Covers the loss of flight in birds, both permanently after years of evolution, and temporarily as a result of unusual moulting behaviour, and those species that are in various stages of losing their flight. The book includes sections on the major groups of flightless birds: those whose ancient ancestors were on the continents when they broke away millions of years ago, and who survived despite competing with mammals; birds that were marooned on islands in the ocean, where food was plentiful and predators absent; penguins, which evolved alongside seas teeming with food and had no need to fly, and the special case of New Zealand's many flightless species which evolved in a predator-free paradise but could not cope with the settlers and their alien animals; and the many species which have become extinct within historic times.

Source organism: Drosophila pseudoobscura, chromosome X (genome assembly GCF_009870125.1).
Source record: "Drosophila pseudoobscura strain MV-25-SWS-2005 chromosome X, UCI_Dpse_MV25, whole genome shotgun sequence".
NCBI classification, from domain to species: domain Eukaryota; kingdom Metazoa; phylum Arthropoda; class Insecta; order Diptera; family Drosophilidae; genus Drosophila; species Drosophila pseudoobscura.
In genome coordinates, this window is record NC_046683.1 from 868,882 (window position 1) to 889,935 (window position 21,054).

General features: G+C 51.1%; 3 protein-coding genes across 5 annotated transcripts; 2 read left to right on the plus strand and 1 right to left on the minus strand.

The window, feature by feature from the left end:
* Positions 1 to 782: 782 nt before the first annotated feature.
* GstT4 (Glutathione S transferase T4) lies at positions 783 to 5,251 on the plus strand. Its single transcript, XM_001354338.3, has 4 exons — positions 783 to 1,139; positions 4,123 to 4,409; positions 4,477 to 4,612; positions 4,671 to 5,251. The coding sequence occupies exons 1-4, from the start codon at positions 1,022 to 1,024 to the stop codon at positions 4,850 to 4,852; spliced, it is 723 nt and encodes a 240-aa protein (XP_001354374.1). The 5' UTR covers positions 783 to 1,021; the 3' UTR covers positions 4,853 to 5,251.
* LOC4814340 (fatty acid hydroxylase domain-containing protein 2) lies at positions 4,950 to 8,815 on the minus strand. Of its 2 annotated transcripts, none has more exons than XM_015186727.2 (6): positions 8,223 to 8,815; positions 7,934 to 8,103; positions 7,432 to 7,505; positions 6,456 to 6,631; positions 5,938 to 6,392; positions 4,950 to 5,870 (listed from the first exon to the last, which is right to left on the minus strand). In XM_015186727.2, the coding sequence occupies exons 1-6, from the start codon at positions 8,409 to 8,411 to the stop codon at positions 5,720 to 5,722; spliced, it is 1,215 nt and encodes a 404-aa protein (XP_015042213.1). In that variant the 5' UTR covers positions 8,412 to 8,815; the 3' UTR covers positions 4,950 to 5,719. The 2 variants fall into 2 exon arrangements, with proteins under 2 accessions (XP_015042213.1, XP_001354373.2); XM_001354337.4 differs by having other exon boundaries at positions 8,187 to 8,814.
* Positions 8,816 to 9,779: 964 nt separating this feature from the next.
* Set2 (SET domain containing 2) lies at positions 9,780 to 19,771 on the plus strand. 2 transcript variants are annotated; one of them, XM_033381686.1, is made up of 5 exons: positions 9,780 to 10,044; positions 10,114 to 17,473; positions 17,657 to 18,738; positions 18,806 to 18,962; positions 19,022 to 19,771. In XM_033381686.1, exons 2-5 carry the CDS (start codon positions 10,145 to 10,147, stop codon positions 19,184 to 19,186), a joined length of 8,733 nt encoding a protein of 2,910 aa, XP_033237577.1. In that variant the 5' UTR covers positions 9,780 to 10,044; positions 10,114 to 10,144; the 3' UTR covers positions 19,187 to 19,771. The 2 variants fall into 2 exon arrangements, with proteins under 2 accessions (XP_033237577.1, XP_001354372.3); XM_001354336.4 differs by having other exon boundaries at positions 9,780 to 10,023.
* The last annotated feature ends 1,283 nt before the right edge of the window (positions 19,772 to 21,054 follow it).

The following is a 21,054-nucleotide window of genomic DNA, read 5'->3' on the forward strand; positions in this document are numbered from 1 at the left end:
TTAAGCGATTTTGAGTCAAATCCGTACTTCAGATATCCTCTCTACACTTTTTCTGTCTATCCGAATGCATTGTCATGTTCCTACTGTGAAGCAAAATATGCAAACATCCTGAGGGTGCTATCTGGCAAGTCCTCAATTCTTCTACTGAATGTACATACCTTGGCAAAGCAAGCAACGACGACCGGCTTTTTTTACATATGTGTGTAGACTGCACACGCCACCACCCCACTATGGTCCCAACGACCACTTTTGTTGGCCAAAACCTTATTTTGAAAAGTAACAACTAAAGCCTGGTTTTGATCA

"Roots, a zoo director, describes the flightlessness of wild birds whose ancestors could fly, including how their abilities changed due to evolution. He also discusses temporary and compromised flightlessness and the birds' habitat, range, physiology, food, breeding, predation, and threats. Species covered: ratites such as ostriches and emus; the rallidae family, which includes woodhens and rails; gliders; penguins; grebes and cormorants; waterfowl; and extinct species. Color and B&W photos are incorporated." -
SciTech Book News
There are currently no reviews for this product. Be the first to review this product!
CLIVE ROOTS has been a zoo director for many years. He has travelled the world collecting live animals for zoo conservation programmes. He has acted as a planning and design consultant for numerous zoological gardens and related projects around the world, and has written many books on zoo and natural history subjects.
Your orders support book donation projects
Shopping at NHBS is always good. The range of books is wide, the service is excellent, the orders arrive swiftly.
Search and browse over 110,000 wildlife and science products
Multi-currency. Secure worldwide shipping
Wildlife, science and conservation since 1985